Tuesday, February 2, 2010

Will The Tea Party Movement Fragment?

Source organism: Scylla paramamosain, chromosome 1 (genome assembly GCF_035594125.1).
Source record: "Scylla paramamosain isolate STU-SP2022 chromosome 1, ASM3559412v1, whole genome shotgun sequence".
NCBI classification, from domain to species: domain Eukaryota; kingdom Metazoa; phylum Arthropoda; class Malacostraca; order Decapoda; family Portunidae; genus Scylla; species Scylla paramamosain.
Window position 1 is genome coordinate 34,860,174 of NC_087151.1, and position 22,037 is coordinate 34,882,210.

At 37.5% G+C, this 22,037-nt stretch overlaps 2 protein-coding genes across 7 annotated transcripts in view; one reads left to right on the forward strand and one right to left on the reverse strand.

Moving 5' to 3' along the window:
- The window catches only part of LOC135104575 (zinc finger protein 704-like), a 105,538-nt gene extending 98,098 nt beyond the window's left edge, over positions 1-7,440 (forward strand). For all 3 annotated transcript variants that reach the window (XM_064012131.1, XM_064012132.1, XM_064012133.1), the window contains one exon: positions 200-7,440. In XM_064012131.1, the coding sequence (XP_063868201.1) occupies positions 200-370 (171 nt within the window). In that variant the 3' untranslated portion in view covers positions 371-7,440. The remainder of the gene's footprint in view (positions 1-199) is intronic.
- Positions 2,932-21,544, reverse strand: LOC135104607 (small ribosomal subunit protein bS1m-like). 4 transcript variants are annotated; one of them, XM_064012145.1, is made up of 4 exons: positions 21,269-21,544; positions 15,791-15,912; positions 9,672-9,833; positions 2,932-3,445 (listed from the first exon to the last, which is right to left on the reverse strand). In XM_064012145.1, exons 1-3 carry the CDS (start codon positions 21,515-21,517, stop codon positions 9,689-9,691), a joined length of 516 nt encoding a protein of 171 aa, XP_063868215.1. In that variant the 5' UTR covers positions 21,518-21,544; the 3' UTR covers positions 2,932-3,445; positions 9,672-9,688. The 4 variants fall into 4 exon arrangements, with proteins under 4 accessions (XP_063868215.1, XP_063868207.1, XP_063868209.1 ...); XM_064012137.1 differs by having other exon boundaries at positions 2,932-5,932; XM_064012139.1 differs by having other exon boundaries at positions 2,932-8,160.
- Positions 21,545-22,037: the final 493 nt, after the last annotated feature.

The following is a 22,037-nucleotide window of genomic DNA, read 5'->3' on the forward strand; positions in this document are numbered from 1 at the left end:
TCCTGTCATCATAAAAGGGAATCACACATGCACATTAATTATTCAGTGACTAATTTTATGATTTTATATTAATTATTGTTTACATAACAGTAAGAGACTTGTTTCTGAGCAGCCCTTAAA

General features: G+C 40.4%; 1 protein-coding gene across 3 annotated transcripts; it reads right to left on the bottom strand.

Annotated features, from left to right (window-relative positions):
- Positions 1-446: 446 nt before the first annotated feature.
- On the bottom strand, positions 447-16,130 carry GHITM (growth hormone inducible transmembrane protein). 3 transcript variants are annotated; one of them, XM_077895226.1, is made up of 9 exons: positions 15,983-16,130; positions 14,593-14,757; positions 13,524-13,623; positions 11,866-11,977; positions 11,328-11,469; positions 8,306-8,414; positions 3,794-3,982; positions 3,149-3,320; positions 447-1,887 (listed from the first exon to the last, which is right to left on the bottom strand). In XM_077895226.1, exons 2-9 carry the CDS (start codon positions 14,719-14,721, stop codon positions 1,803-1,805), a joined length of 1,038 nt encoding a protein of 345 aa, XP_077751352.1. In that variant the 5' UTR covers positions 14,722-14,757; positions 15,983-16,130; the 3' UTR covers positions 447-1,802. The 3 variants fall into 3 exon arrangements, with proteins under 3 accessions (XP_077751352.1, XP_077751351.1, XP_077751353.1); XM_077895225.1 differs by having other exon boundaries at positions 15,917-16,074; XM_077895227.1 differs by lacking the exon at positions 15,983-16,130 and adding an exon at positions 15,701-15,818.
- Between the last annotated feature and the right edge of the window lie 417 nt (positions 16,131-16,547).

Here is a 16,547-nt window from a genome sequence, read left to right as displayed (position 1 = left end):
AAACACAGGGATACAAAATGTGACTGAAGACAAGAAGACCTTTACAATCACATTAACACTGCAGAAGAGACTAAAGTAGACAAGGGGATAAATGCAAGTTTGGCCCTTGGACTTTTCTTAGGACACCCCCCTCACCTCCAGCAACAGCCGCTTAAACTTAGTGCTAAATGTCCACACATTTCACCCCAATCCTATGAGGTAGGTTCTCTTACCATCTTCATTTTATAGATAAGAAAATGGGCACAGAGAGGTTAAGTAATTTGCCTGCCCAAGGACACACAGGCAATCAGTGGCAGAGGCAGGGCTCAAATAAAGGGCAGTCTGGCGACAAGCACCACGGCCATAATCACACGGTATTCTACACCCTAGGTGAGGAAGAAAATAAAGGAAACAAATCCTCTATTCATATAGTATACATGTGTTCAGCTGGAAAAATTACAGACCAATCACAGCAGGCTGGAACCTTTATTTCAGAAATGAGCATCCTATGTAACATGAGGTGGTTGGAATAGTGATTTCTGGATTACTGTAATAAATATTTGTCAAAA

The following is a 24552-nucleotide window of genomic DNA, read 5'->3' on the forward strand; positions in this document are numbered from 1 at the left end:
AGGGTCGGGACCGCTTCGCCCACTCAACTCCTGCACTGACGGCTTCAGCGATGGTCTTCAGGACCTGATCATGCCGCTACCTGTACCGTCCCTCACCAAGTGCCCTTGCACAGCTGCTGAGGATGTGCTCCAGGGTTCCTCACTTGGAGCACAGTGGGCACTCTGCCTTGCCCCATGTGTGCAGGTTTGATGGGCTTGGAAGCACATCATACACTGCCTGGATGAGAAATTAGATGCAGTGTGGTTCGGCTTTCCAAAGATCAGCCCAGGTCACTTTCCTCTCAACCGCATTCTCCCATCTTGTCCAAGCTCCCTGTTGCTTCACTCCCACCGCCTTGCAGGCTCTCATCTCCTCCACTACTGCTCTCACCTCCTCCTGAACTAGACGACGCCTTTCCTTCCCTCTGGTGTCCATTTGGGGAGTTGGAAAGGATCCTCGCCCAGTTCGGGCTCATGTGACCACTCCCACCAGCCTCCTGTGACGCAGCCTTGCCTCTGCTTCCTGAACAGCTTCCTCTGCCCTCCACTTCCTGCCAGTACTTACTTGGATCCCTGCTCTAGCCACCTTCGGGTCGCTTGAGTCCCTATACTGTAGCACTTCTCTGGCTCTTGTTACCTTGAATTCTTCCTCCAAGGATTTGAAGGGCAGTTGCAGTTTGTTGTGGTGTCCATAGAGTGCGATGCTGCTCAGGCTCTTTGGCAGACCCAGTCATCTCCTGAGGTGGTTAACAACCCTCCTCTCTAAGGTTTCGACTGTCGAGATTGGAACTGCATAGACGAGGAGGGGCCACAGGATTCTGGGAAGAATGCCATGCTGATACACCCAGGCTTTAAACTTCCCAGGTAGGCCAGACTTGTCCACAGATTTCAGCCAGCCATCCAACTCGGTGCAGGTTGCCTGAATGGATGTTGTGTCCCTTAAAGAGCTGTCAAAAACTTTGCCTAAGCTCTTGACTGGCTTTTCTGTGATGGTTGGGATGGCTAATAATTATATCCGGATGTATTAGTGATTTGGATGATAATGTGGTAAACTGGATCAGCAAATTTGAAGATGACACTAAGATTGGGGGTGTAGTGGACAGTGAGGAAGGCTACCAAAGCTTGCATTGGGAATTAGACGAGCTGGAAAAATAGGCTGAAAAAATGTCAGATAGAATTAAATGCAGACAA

Along with several other issues, in an Examiner item, Glenn Reynolds points to some recent comments from Joe Scarborough on the Tea Party movement. The actual dynamics of both the original Boston Tea Party and this new movement are terribly misinterpreted by the element of today's American society that fancies itself the mainstream. Last week, Joe Scarborough wrote that the Tea Party movement might "tear itself apart." His evidence of this: Some squabbling over a Tea Party convention in Nashville, Tenn. Well, squabbling is normal in movement politics, particularly when people think they're being shortchanged on money and credit. But what's really striking about the Tea Party movement isn't that there's squabbling -- it's how little squabbling, overall, there has been. Scarborough's column, remember, was occasioned by the Brown victory in Massachusetts. A few Tea Party purists didn't want to support Brown, seeing him as insufficiently pure. But the vast majority made the entirely pragmatic determination that Brown, whatever his flaws, was vastly better than his Democratic opponent Martha Coakley, and just the guy to stop Obamacare in its tracks if elected. For starters, the movement can't fragment, because it is already fragmented. That's a strength, not a weakness. What it most represents is the majority of the American electorate, not some fringe insurgency. That was as true in Boston as it is today...read more

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